Last weekend I battled at Eternal Weekend in Paris. Two years ago, I fulfilled a dream I’ve had since I started playing Magic, and invested in a set of Power 9. Vintage isn’t my favorite format. It isn’t particularly healthy or skill-intensive. Despite that, I still have fun playing from time to time.

I played Sultai Delver in the Legacy main event.The tournament didn’t go well, and I dropped at 1-2 after losing two matches against Sultai Control that once again proved the supremacy of Baleful Strix over Delver of Secrets. I’m not sure that I’ll play Delver again in Birmingham this Friday—I’ll probably go with my old friend the Strix instead.

Vintage was a different story.

At the North American Eternal Weekend last October, I was very sad about the format. I played Grixis Control, and faced three Shops and three Dredge in nine rounds. I didn’t enjoy any of my games, and my tournament was miserable.

But after a few glimpses of my Power 9 in the binder, I told myself that I if I wanted to attend this event, I needed to play the best deck: Shops.

Despite owning most Magic cards, I am still missing Mishra’s Workshop. Luckily, Luca, the guy who taught me how to play Magic, owns every card, and was coming with me to Eternal Weekend, so I got the Workshops I needed—I was committed to playing Shops!

This was the list I ended up playing, and the one that I recorded with for ChannelFireball.


Andrea Mengucci, 22nd place at European Eternal Weekend 2018

The tournament started out great. I was 4-0 after defeating one Dredge and three Paradoxical Outcome decks, thanks mostly to my mismatched Null Rods in the sideboard. Then the heater faded, and I lost to Alfonso Zarzoso and his Jeskai Control deck, which ended up winning the whole thing, and then to the runner-up of last year’s Eternal Weekend in a crazy Shops mirror.

I ended up 5-3, beating another Paradoxical Outcome deck and losing to another Jeskai Control deck.

I ended up going 7-1 in game 1s, losing only to Dredge, which demonstrates both how great this deck is and how easy it can be to tear apart post-sideboard. My opponents played many Hurkyl’s Recalls targeting me, but also some Fiery Confluences and even Pulverize!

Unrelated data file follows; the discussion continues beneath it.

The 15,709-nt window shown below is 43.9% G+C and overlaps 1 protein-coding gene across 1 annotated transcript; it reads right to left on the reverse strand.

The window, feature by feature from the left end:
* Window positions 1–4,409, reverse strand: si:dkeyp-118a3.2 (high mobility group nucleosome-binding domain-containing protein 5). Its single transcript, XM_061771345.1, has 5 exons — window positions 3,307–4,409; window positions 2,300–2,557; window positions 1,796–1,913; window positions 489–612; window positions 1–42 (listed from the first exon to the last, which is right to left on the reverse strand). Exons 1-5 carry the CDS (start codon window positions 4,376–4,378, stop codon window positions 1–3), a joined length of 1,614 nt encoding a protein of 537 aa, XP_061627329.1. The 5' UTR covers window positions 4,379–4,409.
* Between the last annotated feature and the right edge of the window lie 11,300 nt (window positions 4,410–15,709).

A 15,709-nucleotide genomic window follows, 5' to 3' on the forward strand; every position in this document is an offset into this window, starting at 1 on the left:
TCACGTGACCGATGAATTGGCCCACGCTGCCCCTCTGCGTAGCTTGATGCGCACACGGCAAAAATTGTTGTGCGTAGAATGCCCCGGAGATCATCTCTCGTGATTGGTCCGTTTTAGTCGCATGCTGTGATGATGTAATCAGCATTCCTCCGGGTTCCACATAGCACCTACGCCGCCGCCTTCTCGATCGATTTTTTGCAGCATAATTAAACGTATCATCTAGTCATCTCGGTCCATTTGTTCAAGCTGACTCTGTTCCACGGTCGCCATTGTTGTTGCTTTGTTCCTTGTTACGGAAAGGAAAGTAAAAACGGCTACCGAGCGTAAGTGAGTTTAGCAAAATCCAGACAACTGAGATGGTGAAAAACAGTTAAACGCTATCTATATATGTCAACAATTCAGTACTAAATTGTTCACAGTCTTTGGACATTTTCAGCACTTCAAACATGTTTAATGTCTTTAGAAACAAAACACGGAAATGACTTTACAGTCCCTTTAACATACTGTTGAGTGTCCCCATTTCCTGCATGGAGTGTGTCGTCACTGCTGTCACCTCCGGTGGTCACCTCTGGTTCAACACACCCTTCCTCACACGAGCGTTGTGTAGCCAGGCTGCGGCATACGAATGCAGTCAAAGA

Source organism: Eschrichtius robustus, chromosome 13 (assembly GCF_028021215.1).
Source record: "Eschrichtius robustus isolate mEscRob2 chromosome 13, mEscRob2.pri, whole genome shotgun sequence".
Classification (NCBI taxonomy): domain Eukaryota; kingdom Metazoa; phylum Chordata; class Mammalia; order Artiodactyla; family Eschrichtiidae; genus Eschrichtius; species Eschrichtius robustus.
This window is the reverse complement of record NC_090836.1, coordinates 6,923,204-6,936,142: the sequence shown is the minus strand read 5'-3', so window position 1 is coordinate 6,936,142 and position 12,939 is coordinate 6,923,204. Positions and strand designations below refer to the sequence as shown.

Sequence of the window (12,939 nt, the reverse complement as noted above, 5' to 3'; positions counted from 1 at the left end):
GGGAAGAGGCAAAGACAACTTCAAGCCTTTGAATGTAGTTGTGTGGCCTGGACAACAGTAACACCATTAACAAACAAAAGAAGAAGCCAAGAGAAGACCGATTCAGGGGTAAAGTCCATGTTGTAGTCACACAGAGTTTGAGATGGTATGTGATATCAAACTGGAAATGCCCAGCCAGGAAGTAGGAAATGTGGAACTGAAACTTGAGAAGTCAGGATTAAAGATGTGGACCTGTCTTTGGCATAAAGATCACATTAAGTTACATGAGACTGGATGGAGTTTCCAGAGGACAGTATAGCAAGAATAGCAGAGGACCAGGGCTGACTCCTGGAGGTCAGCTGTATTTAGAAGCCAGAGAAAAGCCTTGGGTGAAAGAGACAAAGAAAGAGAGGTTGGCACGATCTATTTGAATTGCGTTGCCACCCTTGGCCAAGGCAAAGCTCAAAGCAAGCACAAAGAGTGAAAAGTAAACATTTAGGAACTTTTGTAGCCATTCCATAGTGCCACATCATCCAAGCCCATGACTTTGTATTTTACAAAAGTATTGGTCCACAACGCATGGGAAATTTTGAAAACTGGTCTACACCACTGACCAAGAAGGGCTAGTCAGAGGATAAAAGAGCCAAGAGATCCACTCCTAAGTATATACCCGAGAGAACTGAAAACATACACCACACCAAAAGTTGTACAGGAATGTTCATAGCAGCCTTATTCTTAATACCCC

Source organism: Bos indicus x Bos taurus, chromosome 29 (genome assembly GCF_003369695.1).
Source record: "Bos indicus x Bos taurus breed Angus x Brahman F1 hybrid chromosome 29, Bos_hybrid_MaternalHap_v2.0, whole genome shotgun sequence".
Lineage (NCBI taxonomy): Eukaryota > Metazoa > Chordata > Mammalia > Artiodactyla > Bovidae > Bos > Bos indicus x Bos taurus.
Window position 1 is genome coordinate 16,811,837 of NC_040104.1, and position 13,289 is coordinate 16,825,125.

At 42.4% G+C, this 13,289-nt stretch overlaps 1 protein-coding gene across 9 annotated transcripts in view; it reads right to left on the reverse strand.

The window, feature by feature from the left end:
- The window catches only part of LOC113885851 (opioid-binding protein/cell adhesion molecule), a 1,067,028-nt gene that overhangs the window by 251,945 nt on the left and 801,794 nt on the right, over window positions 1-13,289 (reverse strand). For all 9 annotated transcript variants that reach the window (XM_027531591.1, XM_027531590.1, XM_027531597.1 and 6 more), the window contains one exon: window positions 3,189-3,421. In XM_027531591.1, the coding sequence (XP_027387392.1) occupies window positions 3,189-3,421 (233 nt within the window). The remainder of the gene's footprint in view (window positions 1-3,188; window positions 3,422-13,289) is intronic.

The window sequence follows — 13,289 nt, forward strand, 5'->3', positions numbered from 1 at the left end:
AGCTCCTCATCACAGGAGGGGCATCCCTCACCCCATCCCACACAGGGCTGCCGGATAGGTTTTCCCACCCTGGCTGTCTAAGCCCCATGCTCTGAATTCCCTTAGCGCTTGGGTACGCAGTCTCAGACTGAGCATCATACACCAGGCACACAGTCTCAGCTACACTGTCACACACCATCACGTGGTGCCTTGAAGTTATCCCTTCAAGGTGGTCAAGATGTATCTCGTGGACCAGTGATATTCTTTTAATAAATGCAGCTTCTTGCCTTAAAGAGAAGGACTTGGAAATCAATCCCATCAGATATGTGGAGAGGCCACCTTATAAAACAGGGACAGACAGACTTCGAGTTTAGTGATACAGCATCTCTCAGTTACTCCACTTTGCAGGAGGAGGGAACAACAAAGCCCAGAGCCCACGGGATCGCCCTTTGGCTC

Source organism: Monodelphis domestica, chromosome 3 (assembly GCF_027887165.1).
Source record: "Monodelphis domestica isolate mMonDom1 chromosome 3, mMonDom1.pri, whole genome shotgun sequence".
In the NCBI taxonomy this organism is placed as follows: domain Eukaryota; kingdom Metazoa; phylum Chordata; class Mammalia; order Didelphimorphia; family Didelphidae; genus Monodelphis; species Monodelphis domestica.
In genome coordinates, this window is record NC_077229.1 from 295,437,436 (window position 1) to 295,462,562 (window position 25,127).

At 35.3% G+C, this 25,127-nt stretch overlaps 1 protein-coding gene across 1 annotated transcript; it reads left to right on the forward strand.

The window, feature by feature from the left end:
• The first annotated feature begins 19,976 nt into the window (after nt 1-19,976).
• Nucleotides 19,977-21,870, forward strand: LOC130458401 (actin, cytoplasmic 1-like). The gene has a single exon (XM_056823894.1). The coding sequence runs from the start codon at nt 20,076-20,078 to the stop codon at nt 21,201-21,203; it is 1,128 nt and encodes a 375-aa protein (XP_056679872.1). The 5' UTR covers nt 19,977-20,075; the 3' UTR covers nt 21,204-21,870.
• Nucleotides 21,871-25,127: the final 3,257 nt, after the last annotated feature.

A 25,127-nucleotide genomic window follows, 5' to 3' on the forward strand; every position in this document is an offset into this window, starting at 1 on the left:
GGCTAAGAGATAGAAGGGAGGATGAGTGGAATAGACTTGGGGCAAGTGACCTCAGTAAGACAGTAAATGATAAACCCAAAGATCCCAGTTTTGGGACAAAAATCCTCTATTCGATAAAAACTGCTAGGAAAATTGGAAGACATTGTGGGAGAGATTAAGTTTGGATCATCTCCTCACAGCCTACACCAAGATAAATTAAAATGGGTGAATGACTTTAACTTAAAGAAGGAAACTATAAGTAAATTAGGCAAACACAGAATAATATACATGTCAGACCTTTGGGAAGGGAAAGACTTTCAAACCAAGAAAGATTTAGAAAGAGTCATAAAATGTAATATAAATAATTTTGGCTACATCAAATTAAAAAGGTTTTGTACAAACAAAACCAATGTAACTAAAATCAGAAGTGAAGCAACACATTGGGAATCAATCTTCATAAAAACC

Shops is an unfair deck that can be kept in check if you bring a proper sideboard to the table. It can be miserable to play against, but it’s a pillar of Vintage, and I was wrong when I was advocated restricting Mishra’s Workshop. People in Paris definitely brought a proper sideboard—Shops was the second-most played deck, yet none made it to the Top 8.

After this weekend, I don’t think I’ll ever play Shops again in my life. Partly because I don’t like to borrow cards, but also because I didn’t enjoy many of my games and I didn’t feel the deck was as powerful as I thought it was.

Still, after Dominaria was released, I found myself toying with some interesting new options.

Karn, Scion of Urza was the card I thought of first. Despite the fact that you can’t cast it off Mishra’s Workshop, it is very synergistic with the deck. And 4 mana isn’t that hard to achieve—or at least that’s what I thought.

In my few playtesting games I was impressed by Karn. It was great in the mirror and it was good against Hurkyl’s Recall and hate cards. I decided to play one in the main and one in the sideboard.

At the tournament, however, I wasn’t able to cast it once. I had it in my hand multiple times but never had the mana for it. Between Sphere of Resistance and Thorn of Amethyst, its cost was too high, and Mishra’s Workshop couldn’t help. I wouldn’t recommend Karn at all.

I also found that this deck was often losing to mana screw, especially after a Wasteland or a Null Rod. That’s why I chose to raise the land count and add four Ghost Quarters, two in the main and two in the sideboard, which would have helped in the mirror and in a few other scenarios.

I heard some talk about Traxos, Scourge of Kroog as a good Shops creature, but I dismissed it. I figured you’d want to be able to use your artifacts as disruption and play them as early as possible—not keep them in hand to untap Traxos.

It turns out that Traxos can be untapped in the second main phase. It’s the biggest creature in the mirror match and against non-Swords to Plowshares decks, but most importantly: it can be cast with Mishra’s Workshop!

In my match against the runner-up of last year’s European Eternal Weekend, we had a crazy close game 1, when my opponent kicked things off with Black Lotus into Traxos, but I was able to defeat him thanks to an Arcbound Ravager that pumped my Walking Ballista exactly one counter more than Traxos power. But after that game, he schooled me with his Null Rod plus Traxos sideboard plan. That easily overwhelmed my Ghost Quarter plus Crucible of Worlds plan.

I’m not sure of the right number of Traxos to play. I would definitely play four between main and sideboard—maybe two and two is the right configuration since it’s a legend and costs 4 mana.

I also saw some people play Voltaic Servant and Mishra’s Self-Replicator, but I wouldn’t go that far. You still want to maintain your aggressive low-curve deck, and Traxos should be the top of it.

It was nice to play Vintage again, and I can’t stop thinking about Eternal Weekend in Pittsburgh in Columbus. I’ll probably see you there!